Friday, February 25, 2011
Keeping the theme of 80s icons bobbing along - guest blogger Matt Rudd, brings us a glorious run down on New Rom/royal faves - Duran Duran. By day Matt can be found parked up at the Does That Make Sense blog, however of a sunday evening he plays nowt but 80s hits and highlights for Q Radio...So why-I-I-I don't I cut short my shambly ramblings and hand over to Matt..
For a period of three or so years in the 1980s, Duran Duran could justifiably label themselves the biggest band on the planet. They were rescued from faddish New Romantic cultishness and thrown into the world's mainstream through a combination of handsomeness, colour and a sense for the zeitgeist.
It's 30 years this month since the self-titled debut album was released and quickly the smoulder and headbands was to become pop superstardom and a second British Invasion. The big appreciation of what was going on around them took them to the United States of America quite early in their careers, thanks to a Godley & Creme directed video for an otherwise standard pop single Girls On Film that essentially
went for soft porn and mild fetish and even those outraged by the video - including the newly-influential MTV, who banned it - had to conclude they stood out from the crowd.
Detractors say that they were lucky to emerge just as videos were starting to form a major part in a band's evolution towards success, but they still had to make the videos and still had to get them noticed. As much a factor in the seediness of the Girls On Film video was MTV's decision to cut an alternative version, meaning that the song was still played and the story of the original video was still newsworthy.
The video art was something Duran Duran pulled off time and again, but it was fortunate that in Simon Le Bon, they had a charismatic frontman with a knack of being able to write lyrics that if not exactly a threat to Coleridge, still inspired a desire for interpretation. Add to that the obvious go-getting behind a keyboard of
Nick Rhodes, who seemed to master new synthesiser ranges before anyone else, and the obvious good looks of the three Taylors, and you had a band that could do no wrong.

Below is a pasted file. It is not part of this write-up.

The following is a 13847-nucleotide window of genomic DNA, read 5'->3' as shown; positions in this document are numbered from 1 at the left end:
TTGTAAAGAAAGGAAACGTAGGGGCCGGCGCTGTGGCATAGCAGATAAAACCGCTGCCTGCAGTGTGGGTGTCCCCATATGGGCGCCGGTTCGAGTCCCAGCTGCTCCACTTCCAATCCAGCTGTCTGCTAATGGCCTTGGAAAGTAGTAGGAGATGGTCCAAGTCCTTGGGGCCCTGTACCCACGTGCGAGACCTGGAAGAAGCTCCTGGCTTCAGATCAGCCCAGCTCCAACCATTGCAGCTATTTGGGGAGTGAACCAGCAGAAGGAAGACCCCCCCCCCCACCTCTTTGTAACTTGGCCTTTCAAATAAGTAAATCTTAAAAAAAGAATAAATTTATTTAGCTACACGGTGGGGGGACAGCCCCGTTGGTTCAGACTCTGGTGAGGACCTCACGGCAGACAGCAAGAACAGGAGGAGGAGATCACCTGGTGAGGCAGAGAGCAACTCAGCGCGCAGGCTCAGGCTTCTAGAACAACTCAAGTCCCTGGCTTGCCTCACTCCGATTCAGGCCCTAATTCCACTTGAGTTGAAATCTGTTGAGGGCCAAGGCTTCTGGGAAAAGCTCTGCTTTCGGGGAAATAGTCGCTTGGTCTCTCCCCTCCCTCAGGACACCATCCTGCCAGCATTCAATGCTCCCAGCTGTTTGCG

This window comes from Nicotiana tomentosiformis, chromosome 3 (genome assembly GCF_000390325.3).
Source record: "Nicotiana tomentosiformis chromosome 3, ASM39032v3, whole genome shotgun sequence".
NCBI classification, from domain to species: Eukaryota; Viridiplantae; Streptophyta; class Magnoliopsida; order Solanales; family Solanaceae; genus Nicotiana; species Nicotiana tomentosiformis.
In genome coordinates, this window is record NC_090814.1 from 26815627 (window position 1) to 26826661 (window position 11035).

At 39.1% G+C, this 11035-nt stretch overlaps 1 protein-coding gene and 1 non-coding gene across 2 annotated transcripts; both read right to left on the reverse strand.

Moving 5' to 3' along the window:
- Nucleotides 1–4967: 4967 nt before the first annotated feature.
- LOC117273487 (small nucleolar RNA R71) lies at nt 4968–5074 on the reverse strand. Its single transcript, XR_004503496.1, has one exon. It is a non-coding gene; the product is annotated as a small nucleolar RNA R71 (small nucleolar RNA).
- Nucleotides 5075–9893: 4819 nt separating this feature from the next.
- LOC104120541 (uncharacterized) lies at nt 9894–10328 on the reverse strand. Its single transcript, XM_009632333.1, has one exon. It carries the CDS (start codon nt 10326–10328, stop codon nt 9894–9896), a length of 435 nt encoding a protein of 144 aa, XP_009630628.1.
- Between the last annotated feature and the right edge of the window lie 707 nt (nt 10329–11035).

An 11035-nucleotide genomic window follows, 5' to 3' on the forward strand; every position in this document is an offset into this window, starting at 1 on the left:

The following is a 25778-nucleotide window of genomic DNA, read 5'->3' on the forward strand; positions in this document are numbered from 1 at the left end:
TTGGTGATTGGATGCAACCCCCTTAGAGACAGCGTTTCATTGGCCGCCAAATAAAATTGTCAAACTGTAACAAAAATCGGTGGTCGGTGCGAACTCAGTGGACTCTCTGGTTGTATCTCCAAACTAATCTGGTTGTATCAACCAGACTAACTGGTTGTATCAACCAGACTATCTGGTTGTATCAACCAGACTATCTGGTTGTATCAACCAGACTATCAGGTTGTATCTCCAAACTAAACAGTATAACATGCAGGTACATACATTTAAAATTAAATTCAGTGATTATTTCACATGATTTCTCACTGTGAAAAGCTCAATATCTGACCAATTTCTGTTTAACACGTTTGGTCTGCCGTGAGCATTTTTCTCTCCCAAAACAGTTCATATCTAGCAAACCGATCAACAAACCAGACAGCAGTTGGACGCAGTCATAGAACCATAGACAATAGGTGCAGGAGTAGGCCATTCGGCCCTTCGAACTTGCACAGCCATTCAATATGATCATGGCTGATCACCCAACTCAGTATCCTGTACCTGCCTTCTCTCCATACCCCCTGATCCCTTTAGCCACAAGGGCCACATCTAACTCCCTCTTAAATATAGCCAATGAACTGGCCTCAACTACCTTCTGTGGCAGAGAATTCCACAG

Musically, they developed after that debut album, with Rhodes becoming as much of an arranger as a writer. Save A Prayer, from their huge second album Rio, finds us a terrific contradiction via some of Le Bon's least viable lyrics with some of Rhodes' best discovery of bankable sounds. The warble within the intro was, in 1982 and with computers still very much for show, a hard to one to discover and pull off, but they
managed it. And though they didn't need an excuse to go to Sri Lanka, they had one anyway now.
Afterwards came the title track and one of the biggest definitive images of Duran Duran's videomaking. The yacht, the wildly coloured suits - and yes, they actually looked like smart popstars, ditching the futuristic nonsense after one album because they decided it was vile - and Le Bon perched on the bow mouthing stuff about a cherry ice cream smile, birthdays and pretty views. It remains the best received Duran Duran song on a dancefloor.
The final hurdle to overcome was to get to No.1 in the charts. For all their headlines and domination, the first two albums produced no chart-toppers in the UK, with Save A Prayer coming closest. Indeed, Rio had only just made the Top 10 - something that surprises people to this day - and it took a filler single, made to maintain the name while the band hid away recording the third album and planning a major global tour, to get their wish. Is There Something I Should Know didn't just reach No.1, it went straight in at the top, which was something only fans of Slade and the Jam were used to celebrating at the time. There was something sharper about the pop sound, again led by Rhodes' desire to have riffs and hooks on the keyboard instead of on guitar, but for once Andy Taylor - easily the least memorable member - was allocated a strong guitar track after the repetitive vocal intro and this remained a motif of the band for the next 12 months. Cannily, they grafted the song on to the issue of the 1981 debut album in the USA and this helped sales substantially, but it has still only ever appeared on collections and compilations in Britain. Rhodes, meanwhile, celebrated his second chart-topper in the UK of 1983, having produced the melancholia that underscored Limahl's sunny vocals on Kajagoogoo's Too Shy.